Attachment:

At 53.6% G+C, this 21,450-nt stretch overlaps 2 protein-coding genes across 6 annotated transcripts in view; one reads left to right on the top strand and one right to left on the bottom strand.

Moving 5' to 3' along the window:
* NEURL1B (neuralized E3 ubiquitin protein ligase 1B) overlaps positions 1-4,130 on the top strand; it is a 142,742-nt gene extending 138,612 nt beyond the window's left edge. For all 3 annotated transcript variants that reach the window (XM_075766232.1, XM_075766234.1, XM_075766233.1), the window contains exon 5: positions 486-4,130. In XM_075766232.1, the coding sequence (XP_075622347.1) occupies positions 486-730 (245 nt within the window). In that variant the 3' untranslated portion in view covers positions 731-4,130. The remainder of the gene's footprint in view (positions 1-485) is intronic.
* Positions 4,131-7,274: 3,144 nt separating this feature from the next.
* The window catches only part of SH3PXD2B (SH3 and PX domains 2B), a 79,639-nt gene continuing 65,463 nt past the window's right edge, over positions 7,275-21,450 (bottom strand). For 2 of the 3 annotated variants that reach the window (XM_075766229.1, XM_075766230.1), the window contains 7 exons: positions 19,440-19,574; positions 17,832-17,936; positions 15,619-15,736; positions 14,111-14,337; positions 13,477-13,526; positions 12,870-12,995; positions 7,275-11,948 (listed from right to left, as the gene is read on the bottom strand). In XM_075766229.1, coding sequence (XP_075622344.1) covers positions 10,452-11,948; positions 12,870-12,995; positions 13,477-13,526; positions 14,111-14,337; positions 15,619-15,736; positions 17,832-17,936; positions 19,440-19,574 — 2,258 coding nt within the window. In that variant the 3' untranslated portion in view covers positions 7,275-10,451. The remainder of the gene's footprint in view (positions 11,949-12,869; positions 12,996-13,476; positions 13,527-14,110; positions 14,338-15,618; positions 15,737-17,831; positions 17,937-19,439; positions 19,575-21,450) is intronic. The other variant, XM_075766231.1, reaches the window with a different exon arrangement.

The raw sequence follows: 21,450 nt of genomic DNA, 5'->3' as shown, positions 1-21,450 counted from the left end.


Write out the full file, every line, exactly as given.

At 53.6% G+C, this 21,450-nt stretch overlaps 2 protein-coding genes across 6 annotated transcripts in view; one reads left to right on the top strand and one right to left on the bottom strand.

Moving 5' to 3' along the window:
* NEURL1B (neuralized E3 ubiquitin protein ligase 1B) overlaps positions 1-4,130 on the top strand; it is a 142,742-nt gene extending 138,612 nt beyond the window's left edge. For all 3 annotated transcript variants that reach the window (XM_075766232.1, XM_075766234.1, XM_075766233.1), the window contains exon 5: positions 486-4,130. In XM_075766232.1, the coding sequence (XP_075622347.1) occupies positions 486-730 (245 nt within the window). In that variant the 3' untranslated portion in view covers positions 731-4,130. The remainder of the gene's footprint in view (positions 1-485) is intronic.
* Positions 4,131-7,274: 3,144 nt separating this feature from the next.
* The window catches only part of SH3PXD2B (SH3 and PX domains 2B), a 79,639-nt gene continuing 65,463 nt past the window's right edge, over positions 7,275-21,450 (bottom strand). For 2 of the 3 annotated variants that reach the window (XM_075766229.1, XM_075766230.1), the window contains 7 exons: positions 19,440-19,574; positions 17,832-17,936; positions 15,619-15,736; positions 14,111-14,337; positions 13,477-13,526; positions 12,870-12,995; positions 7,275-11,948 (listed from right to left, as the gene is read on the bottom strand). In XM_075766229.1, coding sequence (XP_075622344.1) covers positions 10,452-11,948; positions 12,870-12,995; positions 13,477-13,526; positions 14,111-14,337; positions 15,619-15,736; positions 17,832-17,936; positions 19,440-19,574 — 2,258 coding nt within the window. In that variant the 3' untranslated portion in view covers positions 7,275-10,451. The remainder of the gene's footprint in view (positions 11,949-12,869; positions 12,996-13,476; positions 13,527-14,110; positions 14,338-15,618; positions 15,737-17,831; positions 17,937-19,439; positions 19,575-21,450) is intronic. The other variant, XM_075766231.1, reaches the window with a different exon arrangement.

The raw sequence follows: 21,450 nt of genomic DNA, 5'->3' as shown, positions 1-21,450 counted from the left end.